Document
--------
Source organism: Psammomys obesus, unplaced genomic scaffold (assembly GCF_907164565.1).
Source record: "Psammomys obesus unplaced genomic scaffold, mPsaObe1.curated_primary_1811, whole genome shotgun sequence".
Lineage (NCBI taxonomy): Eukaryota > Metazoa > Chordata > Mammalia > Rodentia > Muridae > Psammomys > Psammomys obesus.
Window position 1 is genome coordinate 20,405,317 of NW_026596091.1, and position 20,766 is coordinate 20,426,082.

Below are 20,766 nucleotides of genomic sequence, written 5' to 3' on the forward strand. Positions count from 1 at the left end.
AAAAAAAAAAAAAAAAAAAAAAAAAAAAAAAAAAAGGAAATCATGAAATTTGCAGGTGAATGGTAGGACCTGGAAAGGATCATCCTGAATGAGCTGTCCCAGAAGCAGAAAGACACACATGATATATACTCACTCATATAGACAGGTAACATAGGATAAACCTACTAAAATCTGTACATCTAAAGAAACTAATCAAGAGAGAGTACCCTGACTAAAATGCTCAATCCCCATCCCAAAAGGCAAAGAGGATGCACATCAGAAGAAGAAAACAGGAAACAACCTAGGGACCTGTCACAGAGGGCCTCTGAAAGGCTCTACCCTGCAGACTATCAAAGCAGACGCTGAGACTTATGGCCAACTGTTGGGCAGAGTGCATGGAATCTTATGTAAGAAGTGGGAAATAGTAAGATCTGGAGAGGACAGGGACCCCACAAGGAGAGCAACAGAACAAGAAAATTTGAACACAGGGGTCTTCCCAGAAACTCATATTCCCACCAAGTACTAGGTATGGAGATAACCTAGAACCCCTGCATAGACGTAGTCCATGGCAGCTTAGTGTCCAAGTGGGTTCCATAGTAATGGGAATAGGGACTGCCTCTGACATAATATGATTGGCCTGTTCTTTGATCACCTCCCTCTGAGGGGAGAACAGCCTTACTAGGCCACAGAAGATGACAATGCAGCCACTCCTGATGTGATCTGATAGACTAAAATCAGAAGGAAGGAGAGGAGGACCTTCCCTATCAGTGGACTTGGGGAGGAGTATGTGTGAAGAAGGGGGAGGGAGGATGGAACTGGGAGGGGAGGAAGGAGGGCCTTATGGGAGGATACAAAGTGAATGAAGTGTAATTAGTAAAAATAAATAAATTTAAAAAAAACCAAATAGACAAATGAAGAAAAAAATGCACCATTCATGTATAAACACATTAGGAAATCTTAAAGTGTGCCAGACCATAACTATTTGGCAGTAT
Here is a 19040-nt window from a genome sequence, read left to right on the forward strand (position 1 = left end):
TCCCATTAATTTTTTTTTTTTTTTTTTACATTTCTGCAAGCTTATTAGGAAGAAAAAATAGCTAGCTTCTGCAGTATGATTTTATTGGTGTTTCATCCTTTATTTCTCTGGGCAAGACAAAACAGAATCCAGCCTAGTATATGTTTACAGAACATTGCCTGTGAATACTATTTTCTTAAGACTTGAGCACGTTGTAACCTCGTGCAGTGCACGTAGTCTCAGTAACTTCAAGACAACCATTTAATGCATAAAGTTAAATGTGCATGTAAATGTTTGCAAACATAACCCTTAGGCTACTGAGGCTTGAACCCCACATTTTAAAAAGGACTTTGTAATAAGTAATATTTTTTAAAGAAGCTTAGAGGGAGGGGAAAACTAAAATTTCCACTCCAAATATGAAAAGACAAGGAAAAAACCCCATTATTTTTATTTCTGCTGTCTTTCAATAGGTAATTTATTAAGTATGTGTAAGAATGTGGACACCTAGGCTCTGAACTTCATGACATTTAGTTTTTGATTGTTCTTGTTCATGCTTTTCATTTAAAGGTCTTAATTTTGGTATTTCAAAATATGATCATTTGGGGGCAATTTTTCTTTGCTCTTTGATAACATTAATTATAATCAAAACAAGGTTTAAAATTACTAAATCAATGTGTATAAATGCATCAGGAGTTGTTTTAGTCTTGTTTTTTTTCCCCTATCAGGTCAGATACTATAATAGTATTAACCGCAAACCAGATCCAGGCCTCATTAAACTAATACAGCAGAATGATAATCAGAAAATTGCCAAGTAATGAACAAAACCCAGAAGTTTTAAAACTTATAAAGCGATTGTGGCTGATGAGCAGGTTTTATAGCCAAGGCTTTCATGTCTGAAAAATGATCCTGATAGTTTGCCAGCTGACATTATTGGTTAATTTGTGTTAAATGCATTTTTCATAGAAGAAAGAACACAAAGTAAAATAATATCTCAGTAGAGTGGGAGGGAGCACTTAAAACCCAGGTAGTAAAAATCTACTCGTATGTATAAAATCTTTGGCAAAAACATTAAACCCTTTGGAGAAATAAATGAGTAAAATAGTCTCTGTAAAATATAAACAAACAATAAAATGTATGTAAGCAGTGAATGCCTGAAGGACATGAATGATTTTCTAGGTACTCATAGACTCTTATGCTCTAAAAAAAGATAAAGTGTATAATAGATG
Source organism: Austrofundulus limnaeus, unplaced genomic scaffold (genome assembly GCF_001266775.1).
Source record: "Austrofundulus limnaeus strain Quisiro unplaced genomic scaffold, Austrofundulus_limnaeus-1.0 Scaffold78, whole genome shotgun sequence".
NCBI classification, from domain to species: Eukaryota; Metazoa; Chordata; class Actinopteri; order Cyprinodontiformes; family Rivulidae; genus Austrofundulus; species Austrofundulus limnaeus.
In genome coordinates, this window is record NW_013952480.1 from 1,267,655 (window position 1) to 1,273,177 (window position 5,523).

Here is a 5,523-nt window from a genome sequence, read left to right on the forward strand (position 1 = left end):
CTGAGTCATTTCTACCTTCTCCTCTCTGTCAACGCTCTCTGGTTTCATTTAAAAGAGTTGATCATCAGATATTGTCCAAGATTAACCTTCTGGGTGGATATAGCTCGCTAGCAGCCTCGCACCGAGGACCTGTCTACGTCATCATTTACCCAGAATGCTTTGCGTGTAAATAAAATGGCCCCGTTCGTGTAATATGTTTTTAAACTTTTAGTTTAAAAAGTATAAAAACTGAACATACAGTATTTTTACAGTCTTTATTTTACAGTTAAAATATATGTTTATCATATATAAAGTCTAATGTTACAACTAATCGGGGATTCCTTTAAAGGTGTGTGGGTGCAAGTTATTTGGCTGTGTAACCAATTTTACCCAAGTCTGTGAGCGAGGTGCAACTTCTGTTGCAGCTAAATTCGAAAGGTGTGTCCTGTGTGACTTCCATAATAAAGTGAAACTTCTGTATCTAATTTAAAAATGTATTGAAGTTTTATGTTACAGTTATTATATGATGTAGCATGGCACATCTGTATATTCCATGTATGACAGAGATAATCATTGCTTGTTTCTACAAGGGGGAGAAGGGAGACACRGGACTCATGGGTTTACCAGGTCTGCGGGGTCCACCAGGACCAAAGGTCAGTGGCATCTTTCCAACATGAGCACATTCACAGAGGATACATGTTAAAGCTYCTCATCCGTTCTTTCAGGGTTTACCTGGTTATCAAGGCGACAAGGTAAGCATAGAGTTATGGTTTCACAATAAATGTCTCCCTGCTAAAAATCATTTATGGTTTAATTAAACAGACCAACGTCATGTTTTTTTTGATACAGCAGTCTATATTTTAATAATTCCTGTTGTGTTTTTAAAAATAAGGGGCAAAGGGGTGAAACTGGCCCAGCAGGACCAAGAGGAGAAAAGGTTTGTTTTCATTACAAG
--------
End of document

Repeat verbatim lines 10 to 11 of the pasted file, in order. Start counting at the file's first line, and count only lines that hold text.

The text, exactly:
Source record: "Austrofundulus limnaeus strain Quisiro unplaced genomic scaffold, Austrofundulus_limnaeus-1.0 Scaffold78, whole genome shotgun sequence".
NCBI classification, from domain to species: Eukaryota; Metazoa; Chordata; class Actinopteri; order Cyprinodontiformes; family Rivulidae; genus Austrofundulus; species Austrofundulus limnaeus.